Electronics dispels CBI survey gloom

Electronics dispels CBI survey gloom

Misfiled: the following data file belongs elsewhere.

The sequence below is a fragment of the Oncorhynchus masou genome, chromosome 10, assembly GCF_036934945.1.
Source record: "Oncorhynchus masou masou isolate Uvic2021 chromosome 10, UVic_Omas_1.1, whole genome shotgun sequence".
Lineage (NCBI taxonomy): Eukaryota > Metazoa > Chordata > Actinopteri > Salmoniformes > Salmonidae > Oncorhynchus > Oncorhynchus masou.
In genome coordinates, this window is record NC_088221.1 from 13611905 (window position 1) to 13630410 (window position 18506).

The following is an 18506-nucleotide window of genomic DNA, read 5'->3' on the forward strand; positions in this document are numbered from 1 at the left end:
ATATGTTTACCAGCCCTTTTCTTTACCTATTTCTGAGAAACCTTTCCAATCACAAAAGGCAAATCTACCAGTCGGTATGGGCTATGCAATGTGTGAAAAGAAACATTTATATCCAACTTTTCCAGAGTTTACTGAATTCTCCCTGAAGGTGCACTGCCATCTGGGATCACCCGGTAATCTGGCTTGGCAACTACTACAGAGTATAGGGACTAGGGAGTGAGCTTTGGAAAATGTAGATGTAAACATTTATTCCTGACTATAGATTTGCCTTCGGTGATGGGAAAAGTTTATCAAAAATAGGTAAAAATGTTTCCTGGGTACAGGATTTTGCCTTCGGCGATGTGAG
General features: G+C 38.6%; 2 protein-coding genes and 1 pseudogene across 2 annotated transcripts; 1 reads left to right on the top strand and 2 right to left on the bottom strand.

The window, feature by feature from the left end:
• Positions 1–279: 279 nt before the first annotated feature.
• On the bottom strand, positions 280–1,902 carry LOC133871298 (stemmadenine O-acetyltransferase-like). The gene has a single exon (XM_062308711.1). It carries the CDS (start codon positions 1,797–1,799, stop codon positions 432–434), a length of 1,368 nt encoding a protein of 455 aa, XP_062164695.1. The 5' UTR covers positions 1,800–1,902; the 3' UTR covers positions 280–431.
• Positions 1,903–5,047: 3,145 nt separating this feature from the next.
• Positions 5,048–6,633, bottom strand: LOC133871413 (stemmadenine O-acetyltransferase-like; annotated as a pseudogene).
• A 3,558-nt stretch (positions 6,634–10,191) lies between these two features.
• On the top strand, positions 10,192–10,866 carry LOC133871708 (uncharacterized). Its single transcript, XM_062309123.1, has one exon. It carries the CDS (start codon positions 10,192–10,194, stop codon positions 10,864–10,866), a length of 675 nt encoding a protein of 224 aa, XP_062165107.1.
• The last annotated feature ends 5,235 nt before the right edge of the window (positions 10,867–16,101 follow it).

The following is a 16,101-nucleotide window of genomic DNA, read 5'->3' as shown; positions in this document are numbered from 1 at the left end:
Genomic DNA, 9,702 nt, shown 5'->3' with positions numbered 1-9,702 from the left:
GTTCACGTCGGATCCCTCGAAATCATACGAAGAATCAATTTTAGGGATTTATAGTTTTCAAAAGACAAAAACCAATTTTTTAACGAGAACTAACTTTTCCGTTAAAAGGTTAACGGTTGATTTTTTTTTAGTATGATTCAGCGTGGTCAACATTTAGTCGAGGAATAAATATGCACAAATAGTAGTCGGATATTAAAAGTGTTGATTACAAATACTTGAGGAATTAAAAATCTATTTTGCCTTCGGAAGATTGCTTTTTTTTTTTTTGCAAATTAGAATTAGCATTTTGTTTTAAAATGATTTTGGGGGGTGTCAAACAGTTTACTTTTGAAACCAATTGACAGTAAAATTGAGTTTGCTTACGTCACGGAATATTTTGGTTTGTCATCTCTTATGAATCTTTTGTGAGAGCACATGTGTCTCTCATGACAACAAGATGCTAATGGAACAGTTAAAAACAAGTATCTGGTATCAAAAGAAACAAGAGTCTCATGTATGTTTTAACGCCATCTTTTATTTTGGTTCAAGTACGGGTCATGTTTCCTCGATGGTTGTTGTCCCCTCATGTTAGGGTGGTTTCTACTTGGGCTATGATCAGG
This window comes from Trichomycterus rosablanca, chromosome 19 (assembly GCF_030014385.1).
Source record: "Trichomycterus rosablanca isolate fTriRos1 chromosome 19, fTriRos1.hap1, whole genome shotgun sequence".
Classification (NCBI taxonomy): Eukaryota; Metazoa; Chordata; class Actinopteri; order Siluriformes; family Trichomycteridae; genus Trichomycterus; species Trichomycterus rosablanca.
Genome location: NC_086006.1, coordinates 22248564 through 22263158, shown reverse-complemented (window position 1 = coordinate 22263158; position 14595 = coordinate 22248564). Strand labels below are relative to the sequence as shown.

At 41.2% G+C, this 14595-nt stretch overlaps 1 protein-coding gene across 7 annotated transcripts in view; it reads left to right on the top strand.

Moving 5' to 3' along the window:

Melanie Reynolds Electronics manufacturers are bucking a trend which has seen many small and medium-sized enterprises (SMEs) suffer a fall in orders and output in the last four months. The gloomy findings of a small business survey conducted by the Confederation of British Industry (CBI) and chartered accountants Pannell Kerr Forster are not representative of some electronics firms which are seeing their business expand. The survey of 838 manufacturing companies found business confidence low, with 37 per cent of firms reporting a fall in new export orders in the last four months, with a further fall expected. David Milne, managing director of fabless chip company Wolfson Microelectronics, was not surprised by the survey results, but said it did not reflect the situation at Wolfson, which is seeing expansion and investment in people and equipment. “We are moving into a new range of products and are seeing quite strong growth, but I think that’s only because of the state of development that the company is at. It doesn’t really reflect the overall market,” he said. Hampshire-based power supply manufacturer, Celab has also not experienced the downturn revealed in the survey. “We have been very buoyant with a growth in output,” said Barry Wood, Celab chairman. “Perhaps SMEs in the electronics industry are less affected than those outside it.” The pound’s strength was given as one reason for CBI’s gloomy findings, but Wood preferred to see the other side. “The good news for all of us is that our imported materials are cheaper.” The survey also indicated that the investment intentions of some SMEs are at their lowest since October 1992 due mainly to uncertainty over demand. Again this is not evident in the electronics sector. Bookham Technology is another electronics manufacturer which is seeing its business expand rapidly. The optoelectronic component firm has recently completed a ?10m investment in a new semiconductor production line. “The UK is an excellent manufacturing base,” said Dr Andrew Rickman, founder and president of Bookham Technology.


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